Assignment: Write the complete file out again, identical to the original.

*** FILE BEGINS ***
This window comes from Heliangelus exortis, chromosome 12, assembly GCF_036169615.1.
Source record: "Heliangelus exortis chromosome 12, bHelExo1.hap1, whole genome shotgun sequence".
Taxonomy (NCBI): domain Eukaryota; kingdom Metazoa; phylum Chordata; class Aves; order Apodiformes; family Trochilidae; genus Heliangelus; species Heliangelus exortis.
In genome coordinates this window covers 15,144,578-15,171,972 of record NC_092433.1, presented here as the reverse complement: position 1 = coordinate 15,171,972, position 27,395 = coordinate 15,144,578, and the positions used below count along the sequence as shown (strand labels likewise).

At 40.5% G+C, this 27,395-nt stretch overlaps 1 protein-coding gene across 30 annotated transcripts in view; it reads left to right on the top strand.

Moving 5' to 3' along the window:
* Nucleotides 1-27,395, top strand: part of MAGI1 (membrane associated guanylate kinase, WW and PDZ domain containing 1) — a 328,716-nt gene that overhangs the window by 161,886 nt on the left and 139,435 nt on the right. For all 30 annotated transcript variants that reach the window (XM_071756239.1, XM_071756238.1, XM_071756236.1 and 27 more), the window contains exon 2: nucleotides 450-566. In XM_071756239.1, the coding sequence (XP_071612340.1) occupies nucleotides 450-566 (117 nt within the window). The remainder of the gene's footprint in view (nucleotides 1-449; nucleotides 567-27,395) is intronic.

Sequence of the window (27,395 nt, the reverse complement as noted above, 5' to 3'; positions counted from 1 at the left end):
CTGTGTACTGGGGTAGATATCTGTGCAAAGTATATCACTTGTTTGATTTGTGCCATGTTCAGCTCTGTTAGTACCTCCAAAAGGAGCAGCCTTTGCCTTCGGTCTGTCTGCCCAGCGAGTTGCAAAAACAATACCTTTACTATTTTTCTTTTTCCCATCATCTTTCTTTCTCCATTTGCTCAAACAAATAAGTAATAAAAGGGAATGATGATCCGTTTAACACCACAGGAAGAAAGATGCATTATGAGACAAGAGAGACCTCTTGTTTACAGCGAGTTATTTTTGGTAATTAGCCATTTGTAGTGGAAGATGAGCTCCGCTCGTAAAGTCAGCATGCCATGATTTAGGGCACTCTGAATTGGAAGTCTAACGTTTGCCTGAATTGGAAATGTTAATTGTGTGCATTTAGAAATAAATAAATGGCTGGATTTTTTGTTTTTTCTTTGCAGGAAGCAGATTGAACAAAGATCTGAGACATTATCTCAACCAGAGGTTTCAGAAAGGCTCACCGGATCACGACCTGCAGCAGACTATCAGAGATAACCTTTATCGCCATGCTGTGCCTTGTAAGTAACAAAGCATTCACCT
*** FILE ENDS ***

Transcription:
This window comes from Heliangelus exortis, chromosome 12, assembly GCF_036169615.1.
Source record: "Heliangelus exortis chromosome 12, bHelExo1.hap1, whole genome shotgun sequence".
Taxonomy (NCBI): domain Eukaryota; kingdom Metazoa; phylum Chordata; class Aves; order Apodiformes; family Trochilidae; genus Heliangelus; species Heliangelus exortis.
In genome coordinates this window covers 15,144,578-15,171,972 of record NC_092433.1, presented here as the reverse complement: position 1 = coordinate 15,171,972, position 27,395 = coordinate 15,144,578, and the positions used below count along the sequence as shown (strand labels likewise).

At 40.5% G+C, this 27,395-nt stretch overlaps 1 protein-coding gene across 30 annotated transcripts in view; it reads left to right on the top strand.

Moving 5' to 3' along the window:
* Nucleotides 1-27,395, top strand: part of MAGI1 (membrane associated guanylate kinase, WW and PDZ domain containing 1) — a 328,716-nt gene that overhangs the window by 161,886 nt on the left and 139,435 nt on the right. For all 30 annotated transcript variants that reach the window (XM_071756239.1, XM_071756238.1, XM_071756236.1 and 27 more), the window contains exon 2: nucleotides 450-566. In XM_071756239.1, the coding sequence (XP_071612340.1) occupies nucleotides 450-566 (117 nt within the window). The remainder of the gene's footprint in view (nucleotides 1-449; nucleotides 567-27,395) is intronic.

Sequence of the window (27,395 nt, the reverse complement as noted above, 5' to 3'; positions counted from 1 at the left end):
CTGTGTACTGGGGTAGATATCTGTGCAAAGTATATCACTTGTTTGATTTGTGCCATGTTCAGCTCTGTTAGTACCTCCAAAAGGAGCAGCCTTTGCCTTCGGTCTGTCTGCCCAGCGAGTTGCAAAAACAATACCTTTACTATTTTTCTTTTTCCCATCATCTTTCTTTCTCCATTTGCTCAAACAAATAAGTAATAAAAGGGAATGATGATCCGTTTAACACCACAGGAAGAAAGATGCATTATGAGACAAGAGAGACCTCTTGTTTACAGCGAGTTATTTTTGGTAATTAGCCATTTGTAGTGGAAGATGAGCTCCGCTCGTAAAGTCAGCATGCCATGATTTAGGGCACTCTGAATTGGAAGTCTAACGTTTGCCTGAATTGGAAATGTTAATTGTGTGCATTTAGAAATAAATAAATGGCTGGATTTTTTGTTTTTTCTTTGCAGGAAGCAGATTGAACAAAGATCTGAGACATTATCTCAACCAGAGGTTTCAGAAAGGCTCACCGGATCACGACCTGCAGCAGACTATCAGAGATAACCTTTATCGCCATGCTGTGCCTTGTAAGTAACAAAGCATTCACCT